I have to admit, I am a stumbleupon user. I search the internet for all sorts of silliness, but I also use it as a tool to be connected to the church, in regards to what it’s doing, and how other people are interpreting what the church is doing. Now, I want to make a serious distinction: what the church is doing is not always what God is doing. It’s quite easy to suggest the two actions are synonymous especially as an evangelical Christian, but looking through the church’s history and present state, I have no choice but to admit they are not always the same. Let’s combine this with the biblical church model and current trends in evangelism.
I was just reading an excerpt of an internet post (found @ http://www.turoks.net/Cabana/MisplacedDeitySoughtByChristians.htm), where Christians are described as jumping out of a van at a bus stop to convert a random man. Notice how it’s implied that this woman was essentially sticking to a script of frequent (or thought to be frequent) questions and a set of answers. It didn’t take into account that people have the ability to think outside the box, and that the majority of people have no reason to turn to Jesus.
Christians, let me take you to a wonderful book I call the bible. Do you ever see Jesus running around, asking, “Have you found me yet?” No, you haven’t. Did you see Jesus shoving Himself into people’s faces, preaching at people on their need to convert? No. He didn’t even do that to the Pharisees (although, He did have many arguments with them). Here is the key, though. People who were given the gospel identified Jesus as the Messiah. Does that blow your mind? Shouldn’t that cause some sort of paradox, that you can only identify Jesus if He reveals Himself to you, but He needs to reveal Himself to you to identify Him? WAKE UP! Evangelism isn’t about cramming your holy scripture down someone’s throat. People already hate you because you are a Christian, hate your religion, because it was horribly deformed and used as a weapon throughout history, and now, instead of building bridges to people, you trap them and try and trick them into your brand of Christianity.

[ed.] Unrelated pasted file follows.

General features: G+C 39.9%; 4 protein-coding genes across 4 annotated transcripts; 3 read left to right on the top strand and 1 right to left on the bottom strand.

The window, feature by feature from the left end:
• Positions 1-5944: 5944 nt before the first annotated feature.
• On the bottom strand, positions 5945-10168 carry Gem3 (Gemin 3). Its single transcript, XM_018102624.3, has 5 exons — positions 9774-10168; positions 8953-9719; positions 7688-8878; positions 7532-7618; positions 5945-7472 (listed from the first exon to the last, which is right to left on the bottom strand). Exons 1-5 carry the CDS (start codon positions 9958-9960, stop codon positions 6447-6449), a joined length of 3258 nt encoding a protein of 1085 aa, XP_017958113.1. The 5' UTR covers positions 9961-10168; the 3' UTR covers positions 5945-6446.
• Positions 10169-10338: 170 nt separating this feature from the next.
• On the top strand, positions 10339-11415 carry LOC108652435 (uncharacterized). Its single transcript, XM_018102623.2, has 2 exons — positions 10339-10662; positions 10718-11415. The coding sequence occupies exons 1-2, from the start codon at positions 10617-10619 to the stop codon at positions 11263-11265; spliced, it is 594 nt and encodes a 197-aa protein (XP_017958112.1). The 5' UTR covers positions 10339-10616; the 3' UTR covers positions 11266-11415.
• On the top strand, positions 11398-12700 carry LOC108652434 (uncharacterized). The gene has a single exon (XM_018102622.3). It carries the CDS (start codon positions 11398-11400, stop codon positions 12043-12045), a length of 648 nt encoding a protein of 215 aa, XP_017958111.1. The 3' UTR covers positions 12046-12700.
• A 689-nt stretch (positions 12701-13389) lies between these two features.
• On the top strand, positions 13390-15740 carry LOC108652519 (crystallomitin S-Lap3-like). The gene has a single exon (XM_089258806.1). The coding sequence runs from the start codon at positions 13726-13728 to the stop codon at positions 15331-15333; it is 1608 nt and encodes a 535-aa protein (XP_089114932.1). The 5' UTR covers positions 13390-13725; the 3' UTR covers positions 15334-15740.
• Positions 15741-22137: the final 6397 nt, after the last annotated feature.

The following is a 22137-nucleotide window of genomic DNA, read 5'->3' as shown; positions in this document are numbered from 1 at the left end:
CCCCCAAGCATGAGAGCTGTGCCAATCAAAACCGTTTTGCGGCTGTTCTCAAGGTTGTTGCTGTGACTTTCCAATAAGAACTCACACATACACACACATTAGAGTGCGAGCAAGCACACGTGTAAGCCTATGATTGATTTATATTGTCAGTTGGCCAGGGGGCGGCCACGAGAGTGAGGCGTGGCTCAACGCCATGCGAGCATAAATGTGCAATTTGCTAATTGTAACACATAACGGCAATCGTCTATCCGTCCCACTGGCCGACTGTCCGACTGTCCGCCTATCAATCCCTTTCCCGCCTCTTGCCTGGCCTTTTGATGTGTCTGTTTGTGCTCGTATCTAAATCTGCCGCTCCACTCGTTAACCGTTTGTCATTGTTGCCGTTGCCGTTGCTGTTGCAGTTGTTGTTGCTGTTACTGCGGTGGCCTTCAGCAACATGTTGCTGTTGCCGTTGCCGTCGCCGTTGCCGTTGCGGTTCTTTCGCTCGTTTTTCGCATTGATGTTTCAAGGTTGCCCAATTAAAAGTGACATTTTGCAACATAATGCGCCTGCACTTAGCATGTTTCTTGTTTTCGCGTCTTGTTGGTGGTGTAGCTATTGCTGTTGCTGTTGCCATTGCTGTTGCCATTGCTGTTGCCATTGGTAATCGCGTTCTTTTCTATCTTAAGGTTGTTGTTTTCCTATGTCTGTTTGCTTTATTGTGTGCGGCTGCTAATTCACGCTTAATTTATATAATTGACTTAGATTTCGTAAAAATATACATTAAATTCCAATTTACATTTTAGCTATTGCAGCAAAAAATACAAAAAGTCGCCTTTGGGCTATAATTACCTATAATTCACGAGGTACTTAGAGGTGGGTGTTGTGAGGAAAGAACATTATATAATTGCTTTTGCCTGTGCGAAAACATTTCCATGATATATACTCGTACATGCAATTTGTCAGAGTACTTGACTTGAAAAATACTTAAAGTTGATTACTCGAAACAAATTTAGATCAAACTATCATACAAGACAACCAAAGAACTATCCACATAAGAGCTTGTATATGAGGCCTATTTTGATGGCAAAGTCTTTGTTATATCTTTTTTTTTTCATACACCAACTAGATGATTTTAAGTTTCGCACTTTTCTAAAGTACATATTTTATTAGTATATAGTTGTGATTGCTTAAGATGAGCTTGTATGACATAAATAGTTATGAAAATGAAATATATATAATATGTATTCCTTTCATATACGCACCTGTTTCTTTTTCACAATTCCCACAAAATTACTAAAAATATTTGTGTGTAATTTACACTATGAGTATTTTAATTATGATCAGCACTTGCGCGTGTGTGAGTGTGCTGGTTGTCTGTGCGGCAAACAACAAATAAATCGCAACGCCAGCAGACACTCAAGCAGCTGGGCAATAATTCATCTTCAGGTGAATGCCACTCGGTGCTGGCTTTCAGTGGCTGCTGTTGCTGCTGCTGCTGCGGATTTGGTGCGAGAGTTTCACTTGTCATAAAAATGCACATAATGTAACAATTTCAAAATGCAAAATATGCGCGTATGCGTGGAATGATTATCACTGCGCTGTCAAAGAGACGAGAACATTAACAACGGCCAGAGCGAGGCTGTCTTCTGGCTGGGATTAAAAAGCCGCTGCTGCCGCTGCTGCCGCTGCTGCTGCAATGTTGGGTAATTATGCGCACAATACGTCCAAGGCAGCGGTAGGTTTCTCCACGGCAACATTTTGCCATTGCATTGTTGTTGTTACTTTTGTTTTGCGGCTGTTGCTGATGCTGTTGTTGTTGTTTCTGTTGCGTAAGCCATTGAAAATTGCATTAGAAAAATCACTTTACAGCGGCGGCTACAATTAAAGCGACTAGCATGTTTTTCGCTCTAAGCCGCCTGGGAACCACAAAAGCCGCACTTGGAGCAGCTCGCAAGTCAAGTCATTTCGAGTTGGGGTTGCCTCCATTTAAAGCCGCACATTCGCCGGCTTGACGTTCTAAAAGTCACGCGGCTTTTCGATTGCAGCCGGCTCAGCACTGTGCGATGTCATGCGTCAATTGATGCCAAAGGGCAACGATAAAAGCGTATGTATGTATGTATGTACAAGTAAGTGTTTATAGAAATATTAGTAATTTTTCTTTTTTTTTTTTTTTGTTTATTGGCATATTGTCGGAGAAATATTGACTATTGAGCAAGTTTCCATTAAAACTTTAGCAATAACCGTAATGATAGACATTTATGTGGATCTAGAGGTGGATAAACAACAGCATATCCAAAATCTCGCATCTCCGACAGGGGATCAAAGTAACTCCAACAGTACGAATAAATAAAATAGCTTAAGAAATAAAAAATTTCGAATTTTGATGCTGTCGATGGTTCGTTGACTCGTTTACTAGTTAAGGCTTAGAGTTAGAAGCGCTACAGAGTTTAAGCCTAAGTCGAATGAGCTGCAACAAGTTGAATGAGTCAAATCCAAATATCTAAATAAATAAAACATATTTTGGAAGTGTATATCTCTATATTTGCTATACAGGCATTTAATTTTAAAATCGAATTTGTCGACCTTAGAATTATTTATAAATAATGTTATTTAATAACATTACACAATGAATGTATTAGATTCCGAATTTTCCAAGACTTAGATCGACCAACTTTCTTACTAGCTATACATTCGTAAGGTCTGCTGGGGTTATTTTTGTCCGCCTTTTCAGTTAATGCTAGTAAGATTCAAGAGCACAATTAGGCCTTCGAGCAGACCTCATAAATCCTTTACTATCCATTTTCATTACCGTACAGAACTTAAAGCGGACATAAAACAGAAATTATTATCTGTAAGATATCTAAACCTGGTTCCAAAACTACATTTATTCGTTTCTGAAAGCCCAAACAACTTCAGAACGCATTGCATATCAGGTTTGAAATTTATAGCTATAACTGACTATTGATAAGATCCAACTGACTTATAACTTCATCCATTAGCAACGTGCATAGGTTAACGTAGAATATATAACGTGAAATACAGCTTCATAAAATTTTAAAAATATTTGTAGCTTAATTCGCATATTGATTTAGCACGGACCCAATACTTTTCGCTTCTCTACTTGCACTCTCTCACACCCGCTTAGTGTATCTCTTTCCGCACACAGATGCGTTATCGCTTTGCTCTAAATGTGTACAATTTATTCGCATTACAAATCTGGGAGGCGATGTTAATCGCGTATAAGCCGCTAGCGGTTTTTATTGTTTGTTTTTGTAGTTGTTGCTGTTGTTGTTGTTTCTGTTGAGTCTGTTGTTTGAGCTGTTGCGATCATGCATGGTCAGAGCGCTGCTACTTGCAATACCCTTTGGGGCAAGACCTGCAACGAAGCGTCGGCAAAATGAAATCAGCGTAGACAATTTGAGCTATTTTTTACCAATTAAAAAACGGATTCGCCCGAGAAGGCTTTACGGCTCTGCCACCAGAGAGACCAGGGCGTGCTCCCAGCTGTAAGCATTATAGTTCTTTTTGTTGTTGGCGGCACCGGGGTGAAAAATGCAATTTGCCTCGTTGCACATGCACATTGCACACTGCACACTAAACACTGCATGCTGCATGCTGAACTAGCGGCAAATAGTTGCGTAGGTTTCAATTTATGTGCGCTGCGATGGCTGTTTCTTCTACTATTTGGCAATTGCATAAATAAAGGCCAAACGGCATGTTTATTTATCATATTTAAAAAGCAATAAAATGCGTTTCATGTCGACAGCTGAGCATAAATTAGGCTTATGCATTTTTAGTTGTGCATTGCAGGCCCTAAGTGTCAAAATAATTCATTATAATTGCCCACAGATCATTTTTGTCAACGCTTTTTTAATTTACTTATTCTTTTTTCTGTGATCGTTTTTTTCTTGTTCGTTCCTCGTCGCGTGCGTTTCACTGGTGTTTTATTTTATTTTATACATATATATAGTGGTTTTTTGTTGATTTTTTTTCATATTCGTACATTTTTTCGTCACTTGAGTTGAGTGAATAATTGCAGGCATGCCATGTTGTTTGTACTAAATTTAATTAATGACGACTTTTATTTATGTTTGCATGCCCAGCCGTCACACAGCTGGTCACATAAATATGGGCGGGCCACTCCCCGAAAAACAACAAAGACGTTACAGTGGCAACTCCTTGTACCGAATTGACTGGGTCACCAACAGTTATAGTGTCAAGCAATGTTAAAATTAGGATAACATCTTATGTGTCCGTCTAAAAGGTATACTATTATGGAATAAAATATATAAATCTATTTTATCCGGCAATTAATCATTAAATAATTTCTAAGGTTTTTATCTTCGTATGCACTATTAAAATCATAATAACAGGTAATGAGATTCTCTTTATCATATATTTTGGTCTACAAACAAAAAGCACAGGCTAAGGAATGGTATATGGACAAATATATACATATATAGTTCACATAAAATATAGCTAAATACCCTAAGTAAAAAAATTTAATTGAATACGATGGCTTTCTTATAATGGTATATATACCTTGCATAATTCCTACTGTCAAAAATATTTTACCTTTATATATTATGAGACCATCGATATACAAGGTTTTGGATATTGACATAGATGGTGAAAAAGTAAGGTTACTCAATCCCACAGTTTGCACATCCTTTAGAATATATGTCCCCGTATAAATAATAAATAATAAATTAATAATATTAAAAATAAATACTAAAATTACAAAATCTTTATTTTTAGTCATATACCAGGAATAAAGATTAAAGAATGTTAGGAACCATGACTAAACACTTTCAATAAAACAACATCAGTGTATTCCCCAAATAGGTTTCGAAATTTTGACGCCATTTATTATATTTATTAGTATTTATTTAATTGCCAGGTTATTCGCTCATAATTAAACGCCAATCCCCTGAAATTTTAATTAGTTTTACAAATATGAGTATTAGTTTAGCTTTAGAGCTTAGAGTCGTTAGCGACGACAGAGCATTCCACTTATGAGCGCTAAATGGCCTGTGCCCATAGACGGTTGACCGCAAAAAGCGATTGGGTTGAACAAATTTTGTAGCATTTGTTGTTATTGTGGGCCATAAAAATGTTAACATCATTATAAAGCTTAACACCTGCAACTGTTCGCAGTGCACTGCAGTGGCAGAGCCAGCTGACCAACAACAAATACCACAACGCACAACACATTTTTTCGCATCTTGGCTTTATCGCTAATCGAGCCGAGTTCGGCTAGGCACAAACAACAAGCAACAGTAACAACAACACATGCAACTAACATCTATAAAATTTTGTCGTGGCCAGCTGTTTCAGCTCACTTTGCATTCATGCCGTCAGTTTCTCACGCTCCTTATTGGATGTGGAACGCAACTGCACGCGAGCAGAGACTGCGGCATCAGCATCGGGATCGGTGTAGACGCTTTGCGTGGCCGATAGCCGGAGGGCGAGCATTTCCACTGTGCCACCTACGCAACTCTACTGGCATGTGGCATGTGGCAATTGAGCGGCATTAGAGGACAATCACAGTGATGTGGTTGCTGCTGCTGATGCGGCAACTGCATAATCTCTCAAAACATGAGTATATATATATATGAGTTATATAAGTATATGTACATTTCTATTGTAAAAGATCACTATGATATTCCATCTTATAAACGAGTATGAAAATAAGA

So, if you want to share the gospel with people, instead of following some formula that only works to build up wishy-washy Christians, follow this advice: people want to know that God is real. Before Christianity, they don’t care about the Bible, they don’t care about Jesus, they don’t care about your church or it’s congregation. They want to validate that your God can do something for them. Sounds selfish? Let me ask you to examine your motivation to continue your faith. Is it because you get a free ticket to heaven, or that God is worthy to be worshipped, regardless of your eternal destination? A friend said this to me, and he hit the nail on the head: “Even if God sent every living person to hell, He would still be worthy of being worshipped.” As much as I don’t want to go to hell, wouldn’t that be an amazing God? That His qualities would drive people to worship Him, even in spite of His sentence on our lives. The God of Christianity and Judaism is this God. He is totally worthy of worship. Is this the God you follow, or do you follow a small, incapable God? My God reveals Himself every moment of every day. He doesn’t need me to tell people who He is. He desires for me to share in the experience, but God is not dependant on human action.